High on the list of farmer complaints is the lack of valid data that has gone into some of the EPA guidelines for total daily maximum load of nitrogen, phosphorus and sediment.

Farmers have likewise complained openly and loudly that they have not received enough credit for their environmental stewardship and have received too much of the blame for ongoing pollution problems in the Bay.

Congressman Goodlatte zeroed in on some of these complaints in defense of his latest bill.

He says, “The EPA has failed to properly assess nutrient reductions and has also refused to conduct a cost benefit analysis.”

Goodlatte contends his legislation sets up new programs to give farmers, homebuilders and localities new ways to meet their water quality goals.

The bill preserves current intrastate nutrient trading programs that several Bay states have in place, while also creating a voluntary interstate nutrient trading program.

It also has language that reinforces and preserves the ability of states to write their own water quality plans.

The Goodlatte legislation requires that an independent evaluator assess and make recommendations to alter the EPA’s Bay model so that all nutrient reductions that are happening can be captured.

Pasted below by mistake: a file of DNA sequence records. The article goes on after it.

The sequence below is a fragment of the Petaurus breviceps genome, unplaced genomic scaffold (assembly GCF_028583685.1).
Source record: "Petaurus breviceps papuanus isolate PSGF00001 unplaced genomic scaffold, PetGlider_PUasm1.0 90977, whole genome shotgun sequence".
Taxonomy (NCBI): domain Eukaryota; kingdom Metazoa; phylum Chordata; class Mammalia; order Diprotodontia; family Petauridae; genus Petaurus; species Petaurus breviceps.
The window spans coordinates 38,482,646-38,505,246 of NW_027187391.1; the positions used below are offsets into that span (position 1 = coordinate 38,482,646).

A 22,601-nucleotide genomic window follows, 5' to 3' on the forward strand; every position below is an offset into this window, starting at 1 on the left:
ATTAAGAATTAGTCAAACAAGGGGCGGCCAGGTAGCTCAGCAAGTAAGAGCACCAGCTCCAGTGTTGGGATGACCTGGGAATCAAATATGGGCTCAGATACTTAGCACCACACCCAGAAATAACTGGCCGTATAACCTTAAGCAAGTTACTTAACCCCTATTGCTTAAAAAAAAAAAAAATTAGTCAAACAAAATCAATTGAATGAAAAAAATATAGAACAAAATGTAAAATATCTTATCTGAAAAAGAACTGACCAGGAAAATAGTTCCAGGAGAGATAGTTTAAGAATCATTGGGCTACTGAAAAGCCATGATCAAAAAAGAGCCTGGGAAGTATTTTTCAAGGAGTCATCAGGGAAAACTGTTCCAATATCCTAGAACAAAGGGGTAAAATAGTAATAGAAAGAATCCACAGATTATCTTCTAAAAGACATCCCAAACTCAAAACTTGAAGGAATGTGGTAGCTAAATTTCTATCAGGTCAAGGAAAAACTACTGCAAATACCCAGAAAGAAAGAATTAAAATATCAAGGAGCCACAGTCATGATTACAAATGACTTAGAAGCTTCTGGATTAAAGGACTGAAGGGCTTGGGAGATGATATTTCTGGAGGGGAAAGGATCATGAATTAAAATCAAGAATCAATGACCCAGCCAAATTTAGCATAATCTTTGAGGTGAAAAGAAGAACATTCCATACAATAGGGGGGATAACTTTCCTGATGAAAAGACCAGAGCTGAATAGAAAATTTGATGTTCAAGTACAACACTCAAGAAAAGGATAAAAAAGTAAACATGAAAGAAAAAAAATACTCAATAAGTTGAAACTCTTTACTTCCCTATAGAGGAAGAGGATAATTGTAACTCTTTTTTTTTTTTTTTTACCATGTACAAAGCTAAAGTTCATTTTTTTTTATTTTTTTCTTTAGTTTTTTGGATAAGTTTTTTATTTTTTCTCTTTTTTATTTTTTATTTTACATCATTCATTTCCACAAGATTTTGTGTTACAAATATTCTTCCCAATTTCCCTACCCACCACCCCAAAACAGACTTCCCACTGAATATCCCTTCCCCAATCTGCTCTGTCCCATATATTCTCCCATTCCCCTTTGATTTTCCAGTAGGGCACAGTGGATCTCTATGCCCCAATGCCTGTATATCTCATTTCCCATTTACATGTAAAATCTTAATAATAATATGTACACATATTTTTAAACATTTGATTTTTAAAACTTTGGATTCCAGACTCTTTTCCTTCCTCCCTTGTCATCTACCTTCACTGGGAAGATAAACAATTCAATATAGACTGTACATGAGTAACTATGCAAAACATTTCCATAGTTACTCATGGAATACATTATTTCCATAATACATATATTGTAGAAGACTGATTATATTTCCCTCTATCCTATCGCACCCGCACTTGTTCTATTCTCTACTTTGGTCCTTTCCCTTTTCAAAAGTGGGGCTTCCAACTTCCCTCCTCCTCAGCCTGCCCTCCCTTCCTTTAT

As expected, the Chesapeake Bay Foundation was quick to criticize the latest compromise legislation.

As soon as the Goodlatte legislation was announced, the Chesapeake Bay Foundation countered with a statement critical of the bill.

The foundation said the congressman’s legislation “would undo the progress we have made, with adverse impacts on seafood, human health and the regional economy.”

And, the statement says, “This legislation would undermine the pollution limits currently in place, derail clean-up efforts and undercut the federal government’s role in making sure that all Americans have access to clean, swimmable, fishable waters.”

Goodlatte promoted his new bill on the Ag Minute on March 20, touching off a firestorm of responses from concerned parties on both sides of the Chesapeake Bay restoration issue.

Meeting with farmers in Virginia, Goodlatte said one of his biggest concerns is that the EPA has failed to do an adequate cost-benefit analysis of all the Chesapeake Bay mandates it is imposing on the states in the Bay Watershed.